• Feb 18 2014: Tanner,
      The interesting thing goes beyond rehabilitation and motor learning. While these and other avenues in medical fields are the most obvious and redeeming uses, other ideas are what caused me to think about this concept..
      I was watching golf and Tiger Woods and my friend commented how he wished he could play like that for one day..so i started thinking, Tiger and other athletes have trained all of their lives to become as good as they are and. in essence, have trained their muscles to work in specific, specialized ways that go beyond the basic patterns required to perform a specific skill. Their muscles have 'memory' of these movements, fine tuned to perfection way beyond the level of regular people and they work in tandem with the brain, which sends the signals to the muscle to act. A 'program', if you will, is created.
      So i thought what if we could record those signals and capture that specialized 'memory'/'program' and transfer them, or 'play' them in someones else brain so that their muscles would receive those specific 'memories' and act accordingly?
      To take it a step further, a guitarist has to train their hands and muscles to 'remember' how to act when prompted by the brain to play their instrument. I remember it taking me about a month of constantly trying to play chords and scales until one day everything clicked and the 'memories'/'programs' were set in my brain and hands and corresponding muscles...What if i could go further and become Eddie Van Halen! Who wouldnt want to have the ability to not only listen to their favorite musician but also now have the ability to play just like them or to play golf like Tiger ..in this direction there now evolves a market for this digital product and when there is money to be made, things start to happen and the possibilities become endless..as well as the impetus for abuse of the technology for monetary gain. Hence, the entrance of ethics into the conversation, which i havent addressed yet as well ..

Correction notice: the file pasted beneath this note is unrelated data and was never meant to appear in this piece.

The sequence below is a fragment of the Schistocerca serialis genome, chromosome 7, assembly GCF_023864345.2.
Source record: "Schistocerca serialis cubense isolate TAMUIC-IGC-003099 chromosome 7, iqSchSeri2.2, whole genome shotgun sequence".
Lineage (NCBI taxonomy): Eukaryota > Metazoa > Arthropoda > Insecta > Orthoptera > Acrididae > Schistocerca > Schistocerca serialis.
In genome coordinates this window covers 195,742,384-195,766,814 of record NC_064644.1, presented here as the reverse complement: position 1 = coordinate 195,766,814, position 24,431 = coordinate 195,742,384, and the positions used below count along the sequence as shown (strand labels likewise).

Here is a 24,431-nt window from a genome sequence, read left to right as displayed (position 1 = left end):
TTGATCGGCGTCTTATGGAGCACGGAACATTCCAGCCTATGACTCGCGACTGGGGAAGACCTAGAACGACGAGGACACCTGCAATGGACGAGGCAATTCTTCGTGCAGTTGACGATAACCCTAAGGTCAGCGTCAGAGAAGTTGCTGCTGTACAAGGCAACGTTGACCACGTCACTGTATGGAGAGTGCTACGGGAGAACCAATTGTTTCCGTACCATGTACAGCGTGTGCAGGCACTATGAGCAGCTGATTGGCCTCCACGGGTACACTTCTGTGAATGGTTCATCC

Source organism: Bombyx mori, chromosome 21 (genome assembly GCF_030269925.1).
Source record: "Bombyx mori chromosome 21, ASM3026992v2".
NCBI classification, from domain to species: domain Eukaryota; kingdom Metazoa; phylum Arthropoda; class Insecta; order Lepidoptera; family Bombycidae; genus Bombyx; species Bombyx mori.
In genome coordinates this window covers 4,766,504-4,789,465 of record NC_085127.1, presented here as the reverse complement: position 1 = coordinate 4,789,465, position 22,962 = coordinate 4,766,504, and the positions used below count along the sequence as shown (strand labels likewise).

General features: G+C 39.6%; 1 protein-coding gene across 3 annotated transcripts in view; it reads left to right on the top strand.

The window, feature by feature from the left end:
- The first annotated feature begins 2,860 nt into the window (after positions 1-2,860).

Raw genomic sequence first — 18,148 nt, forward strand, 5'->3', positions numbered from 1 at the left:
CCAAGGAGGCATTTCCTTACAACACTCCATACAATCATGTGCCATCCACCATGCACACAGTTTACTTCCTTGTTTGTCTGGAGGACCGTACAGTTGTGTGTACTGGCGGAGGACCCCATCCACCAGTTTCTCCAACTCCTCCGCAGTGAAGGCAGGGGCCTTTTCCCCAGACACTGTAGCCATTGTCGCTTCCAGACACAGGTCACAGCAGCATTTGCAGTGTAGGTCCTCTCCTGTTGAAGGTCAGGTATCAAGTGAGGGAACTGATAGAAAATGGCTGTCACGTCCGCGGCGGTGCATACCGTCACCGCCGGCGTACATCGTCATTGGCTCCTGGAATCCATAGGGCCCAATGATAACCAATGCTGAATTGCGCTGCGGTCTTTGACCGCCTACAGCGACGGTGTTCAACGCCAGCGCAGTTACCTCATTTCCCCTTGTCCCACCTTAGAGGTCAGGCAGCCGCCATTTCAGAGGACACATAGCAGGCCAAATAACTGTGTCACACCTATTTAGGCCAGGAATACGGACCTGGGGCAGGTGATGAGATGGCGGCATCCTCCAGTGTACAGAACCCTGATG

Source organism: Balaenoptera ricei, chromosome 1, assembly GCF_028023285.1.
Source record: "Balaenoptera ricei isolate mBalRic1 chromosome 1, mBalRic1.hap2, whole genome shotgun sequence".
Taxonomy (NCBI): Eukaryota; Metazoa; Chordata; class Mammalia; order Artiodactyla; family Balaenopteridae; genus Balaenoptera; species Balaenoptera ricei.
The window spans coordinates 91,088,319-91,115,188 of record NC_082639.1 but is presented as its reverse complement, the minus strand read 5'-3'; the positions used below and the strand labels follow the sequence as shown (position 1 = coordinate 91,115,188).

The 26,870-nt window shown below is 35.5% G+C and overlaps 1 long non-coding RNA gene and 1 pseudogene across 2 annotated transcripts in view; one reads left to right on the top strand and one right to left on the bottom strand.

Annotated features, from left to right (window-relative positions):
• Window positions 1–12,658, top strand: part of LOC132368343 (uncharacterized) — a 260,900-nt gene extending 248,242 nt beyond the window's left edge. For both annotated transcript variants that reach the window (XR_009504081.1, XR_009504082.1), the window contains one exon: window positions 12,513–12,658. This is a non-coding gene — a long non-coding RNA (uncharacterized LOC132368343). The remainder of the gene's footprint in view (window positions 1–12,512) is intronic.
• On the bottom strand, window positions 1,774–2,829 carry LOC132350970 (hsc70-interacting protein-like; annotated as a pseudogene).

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    Feb 15 2014: Hi, Frank-

    Could you furnish a link to a scholarly, yet readable, article about such digital brain signals so I/we might have something to work with here?

    Thanks!
    • Feb 17 2014: Brendan, i dont have any links to any articles as this is from my own mind. I thought id start a discussion here and go from there... do you have any thoughts on the concept?
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        Feb 17 2014: Frank-

        I know that prosthetic limbs for amputees have already been invented that are operated by brain signals, but as far as recording brain signals that could be transferred to someone else, I haven't a clue.

        Sounds like the basis for a Sci-Fi movie or book... a "Manchurian Candidate" kind of thing where humans could be programmed to kill someone against their will. Hmmm... the CIA is probably already working on it...

        Good Luck!